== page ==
Knowing When to Break a Commitment

December 20th, 2004 by Steve Pavlina

I certainly understand those who reacted negatively to the software book cancellation. Keeping commitments is important to me. The key lesson I had to learn though was when to break a commitment — if you reach a higher state of awareness where your original commitment no longer makes sense, how do you know when to cut out? Should you ever do so at all?

Because I spend a lot of time working on growth, I sometimes outgrow old commitments — I reach a point where it’s clear that the original commitment no longer makes sense, and knowing what I now know, I wouldn’t have committed to it in the first place. So do I try to subvert my new awareness and follow through anyway, or do I pursue the new course when it becomes very clear to me that that’s the most intelligent and honorable choice? A lot of times there’s a moral issue there too. If I was a Southern slave trader who promised delivery of 100 fresh slaves to a plantation, and then I suddenly had an awakening and realized that slavery was wrong, should I keep my original promise? What is the most honorable thing to do? In my case I would break the original commitment. Those who value keeping commitments as their highest value would proceed to ship the slaves, regardless of their personal feelings; in fact, many did just that.

Strange as it may seem, finishing the book was a moral issue to me as well. I reached the point where I realized I could be helping a lot more people through writing and speaking directly on personal growth topics, including the really challenging ones like this one. If I stayed my previous course, I would have had to delay a lot of good for the sake of helping a small number of software developers get better sales and perform better marketing. At my new level of awareness, I could no longer justify the old decision. The world isn’t going to spin off its axis because I didn’t complete that book.

Making a decision like this also involves weighing the consequences. Cancelling the book may hurt my credibility with a few people, but I believe it will only build authenticity with others, and I’ve been informed that this action has already helped a few others who also felt stuck behind commitments they wouldn’t make again and who were having trouble deciding if they should cut their losses too.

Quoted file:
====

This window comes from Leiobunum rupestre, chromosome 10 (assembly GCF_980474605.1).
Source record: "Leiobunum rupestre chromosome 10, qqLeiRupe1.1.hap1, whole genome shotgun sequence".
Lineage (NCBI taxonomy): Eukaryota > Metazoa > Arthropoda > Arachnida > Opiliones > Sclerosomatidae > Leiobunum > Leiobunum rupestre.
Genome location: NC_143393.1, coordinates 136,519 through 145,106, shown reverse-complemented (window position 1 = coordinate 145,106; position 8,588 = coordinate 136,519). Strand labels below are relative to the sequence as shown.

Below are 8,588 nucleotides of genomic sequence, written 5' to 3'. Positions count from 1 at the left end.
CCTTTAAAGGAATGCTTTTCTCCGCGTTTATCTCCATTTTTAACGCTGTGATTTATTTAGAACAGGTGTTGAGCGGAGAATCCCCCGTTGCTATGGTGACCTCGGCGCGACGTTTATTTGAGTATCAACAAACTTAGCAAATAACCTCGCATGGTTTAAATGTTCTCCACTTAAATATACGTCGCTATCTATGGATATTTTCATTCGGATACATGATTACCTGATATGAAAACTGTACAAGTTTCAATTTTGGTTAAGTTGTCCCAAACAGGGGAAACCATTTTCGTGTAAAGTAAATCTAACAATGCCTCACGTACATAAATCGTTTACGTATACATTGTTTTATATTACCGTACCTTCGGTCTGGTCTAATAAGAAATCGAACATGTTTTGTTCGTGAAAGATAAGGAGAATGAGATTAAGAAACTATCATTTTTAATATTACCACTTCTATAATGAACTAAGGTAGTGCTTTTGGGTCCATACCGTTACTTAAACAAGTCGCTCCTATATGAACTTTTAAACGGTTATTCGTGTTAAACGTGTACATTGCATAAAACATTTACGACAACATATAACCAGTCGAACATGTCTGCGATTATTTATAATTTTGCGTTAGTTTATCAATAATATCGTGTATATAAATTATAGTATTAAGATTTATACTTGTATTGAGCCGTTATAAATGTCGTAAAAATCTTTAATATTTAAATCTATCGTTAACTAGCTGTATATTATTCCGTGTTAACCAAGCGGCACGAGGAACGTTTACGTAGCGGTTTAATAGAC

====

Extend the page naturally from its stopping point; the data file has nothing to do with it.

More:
If I make a commitment at one level of awareness and then reach a new level of awareness where that commitment is clearly wrong, then I will break that commitment. If this gets you bent out of shape, then you probably don’t want me in your life. It’s best not to read this blog then. It’s not a question of what’s merely right for me; I think hard about what’s best for the highest good of all. In this case it’s very clear to me that completing my software book would not be for the highest good of all. If that means I damage my credibility with a few people in the process, then I’ll pay that price.

Another key issue is knowing when to make a commitment in the first place. When I originally began the software book project, my priorities were askew. I entered the project for the wrong reasons. Such a project was out of character for me; it was too timid a step. I’ve been developing a better understanding of the kinds of commitments I may eventually need to break vs. the kind that will stick no matter what. For example, I went vegetarian in 1993 and then vegan in 1997, and I’ve never broken those commitments. So I expect that with every lesson learned, I’ll get better and better at knowing which commitments are the right ones for me and which aren’t. But in the meantime, I see no honor in steadfastly sticking to old commitments that are clearly not serving the highest good of all — certain people who believe the opposite have been causing no end of problems on this planet. I can think of many people and corporations and countries who need to re-evaluate their commitments and re-align them with the highest good of all. I feel that globally we’re headed towards a massive re-evaluation of commitments.


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